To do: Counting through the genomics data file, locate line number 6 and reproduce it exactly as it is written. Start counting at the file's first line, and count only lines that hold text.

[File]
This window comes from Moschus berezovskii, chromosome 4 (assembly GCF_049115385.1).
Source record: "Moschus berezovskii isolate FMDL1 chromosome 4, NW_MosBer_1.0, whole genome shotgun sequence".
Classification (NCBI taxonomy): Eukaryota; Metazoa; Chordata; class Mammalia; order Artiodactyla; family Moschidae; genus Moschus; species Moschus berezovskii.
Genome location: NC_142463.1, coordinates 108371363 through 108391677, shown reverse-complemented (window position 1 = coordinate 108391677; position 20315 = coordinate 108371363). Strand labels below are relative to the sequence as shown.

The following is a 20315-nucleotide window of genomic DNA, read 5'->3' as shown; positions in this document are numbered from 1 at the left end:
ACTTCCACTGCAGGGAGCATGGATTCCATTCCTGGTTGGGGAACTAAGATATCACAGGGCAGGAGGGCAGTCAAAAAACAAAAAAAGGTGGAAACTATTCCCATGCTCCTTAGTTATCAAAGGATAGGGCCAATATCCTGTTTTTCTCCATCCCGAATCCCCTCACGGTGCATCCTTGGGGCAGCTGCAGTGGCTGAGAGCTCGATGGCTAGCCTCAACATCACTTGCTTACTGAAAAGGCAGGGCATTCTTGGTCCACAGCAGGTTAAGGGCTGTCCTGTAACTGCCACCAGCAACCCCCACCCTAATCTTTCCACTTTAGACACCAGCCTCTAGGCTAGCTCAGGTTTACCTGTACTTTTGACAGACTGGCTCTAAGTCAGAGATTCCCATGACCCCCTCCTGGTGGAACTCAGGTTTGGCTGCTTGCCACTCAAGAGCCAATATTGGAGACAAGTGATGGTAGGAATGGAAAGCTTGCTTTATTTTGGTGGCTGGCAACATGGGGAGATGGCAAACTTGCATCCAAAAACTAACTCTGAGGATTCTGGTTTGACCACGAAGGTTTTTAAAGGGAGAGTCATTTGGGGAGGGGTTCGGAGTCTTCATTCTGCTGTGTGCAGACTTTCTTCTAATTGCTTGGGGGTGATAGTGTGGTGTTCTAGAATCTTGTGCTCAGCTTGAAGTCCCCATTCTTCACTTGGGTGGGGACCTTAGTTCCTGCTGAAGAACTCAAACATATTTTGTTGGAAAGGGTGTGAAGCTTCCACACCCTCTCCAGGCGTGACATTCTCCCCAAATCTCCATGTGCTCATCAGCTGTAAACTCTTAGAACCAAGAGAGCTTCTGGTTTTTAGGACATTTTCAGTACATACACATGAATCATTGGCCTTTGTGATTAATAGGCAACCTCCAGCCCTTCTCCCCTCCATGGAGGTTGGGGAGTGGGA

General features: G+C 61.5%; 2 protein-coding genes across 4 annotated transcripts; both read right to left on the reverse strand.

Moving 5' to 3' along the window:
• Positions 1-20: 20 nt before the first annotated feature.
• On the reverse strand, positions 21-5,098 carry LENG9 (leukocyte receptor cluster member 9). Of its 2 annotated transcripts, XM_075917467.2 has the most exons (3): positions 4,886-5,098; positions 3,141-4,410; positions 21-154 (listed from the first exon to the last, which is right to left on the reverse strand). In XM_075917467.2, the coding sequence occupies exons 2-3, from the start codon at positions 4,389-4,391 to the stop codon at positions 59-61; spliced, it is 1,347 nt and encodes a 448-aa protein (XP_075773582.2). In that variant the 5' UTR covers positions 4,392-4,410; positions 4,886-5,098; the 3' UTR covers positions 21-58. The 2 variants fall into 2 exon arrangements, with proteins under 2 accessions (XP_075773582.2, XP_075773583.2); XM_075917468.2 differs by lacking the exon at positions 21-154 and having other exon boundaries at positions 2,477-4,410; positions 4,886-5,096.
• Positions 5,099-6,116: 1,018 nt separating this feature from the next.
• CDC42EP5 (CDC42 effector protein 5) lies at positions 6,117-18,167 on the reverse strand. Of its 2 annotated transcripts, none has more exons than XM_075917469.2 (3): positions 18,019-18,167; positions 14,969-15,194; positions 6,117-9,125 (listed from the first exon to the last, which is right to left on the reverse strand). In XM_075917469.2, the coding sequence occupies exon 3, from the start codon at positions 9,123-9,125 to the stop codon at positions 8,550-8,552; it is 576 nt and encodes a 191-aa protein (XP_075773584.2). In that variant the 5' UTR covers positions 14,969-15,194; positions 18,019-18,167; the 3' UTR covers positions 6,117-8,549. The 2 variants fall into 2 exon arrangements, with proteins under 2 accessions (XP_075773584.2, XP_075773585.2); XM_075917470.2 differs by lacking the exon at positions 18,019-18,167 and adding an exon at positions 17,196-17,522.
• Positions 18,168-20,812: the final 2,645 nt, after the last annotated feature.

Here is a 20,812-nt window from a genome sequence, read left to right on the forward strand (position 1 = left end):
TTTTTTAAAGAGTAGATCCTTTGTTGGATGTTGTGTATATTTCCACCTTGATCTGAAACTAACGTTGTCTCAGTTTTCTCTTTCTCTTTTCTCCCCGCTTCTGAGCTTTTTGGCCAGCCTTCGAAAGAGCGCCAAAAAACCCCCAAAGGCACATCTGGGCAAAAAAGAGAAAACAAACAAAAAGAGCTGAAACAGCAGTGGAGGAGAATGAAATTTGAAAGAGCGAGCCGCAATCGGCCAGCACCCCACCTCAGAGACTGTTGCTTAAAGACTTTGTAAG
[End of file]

ACTTCCACTGCAGGGAGCATGGATTCCATTCCTGGTTGGGGAACTAAGATATCACAGGGCAGGAGGGCAGTCAAAAAACAAAAAAAGGTGGAAACTATTCCCATGCTCCTTAGTTATCAAAGGATAGGGCCAATATCCTGTTTTTCTCCATCCCGAATCCCCTCACGGTGCATCCTTGGGGCAGCTGCAGTGGCTGAGAGCTCGATGGCTAGCCTCAACATCACTTGCTTACTGAAAAGGCAGGGCATTCTTGGTCCACAGCAGGTTAAGGGCTGTCCTGTAACTGCCACCAGCAACCCCCACCCTAATCTTTCCACTTTAGACACCAGCCTCTAGGCTAGCTCAGGTTTACCTGTACTTTTGACAGACTGGCTCTAAGTCAGAGATTCCCATGACCCCCTCCTGGTGGAACTCAGGTTTGGCTGCTTGCCACTCAAGAGCCAATATTGGAGACAAGTGATGGTAGGAATGGAAAGCTTGCTTTATTTTGGTGGCTGGCAACATGGGGAGATGGCAAACTTGCATCCAAAAACTAACTCTGAGGATTCTGGTTTGACCACGAAGGTTTTTAAAGGGAGAGTCATTTGGGGAGGGGTTCGGAGTCTTCATTCTGCTGTGTGCAGACTTTCTTCTAATTGCTTGGGGGTGATAGTGTGGTGTTCTAGAATCTTGTGCTCAGCTTGAAGTCCCCATTCTTCACTTGGGTGGGGACCTTAGTTCCTGCTGAAGAACTCAAACATATTTTGTTGGAAAGGGTGTGAAGCTTCCACACCCTCTCCAGGCGTGACATTCTCCCCAAATCTCCATGTGCTCATCAGCTGTAAACTCTTAGAACCAAGAGAGCTTCTGGTTTTTAGGACATTTTCAGTACATACACATGAATCATTGGCCTTTGTGATTAATAGGCAACCTCCAGCCCTTCTCCCCTCCATGGAGGTTGGGGAGTGGGA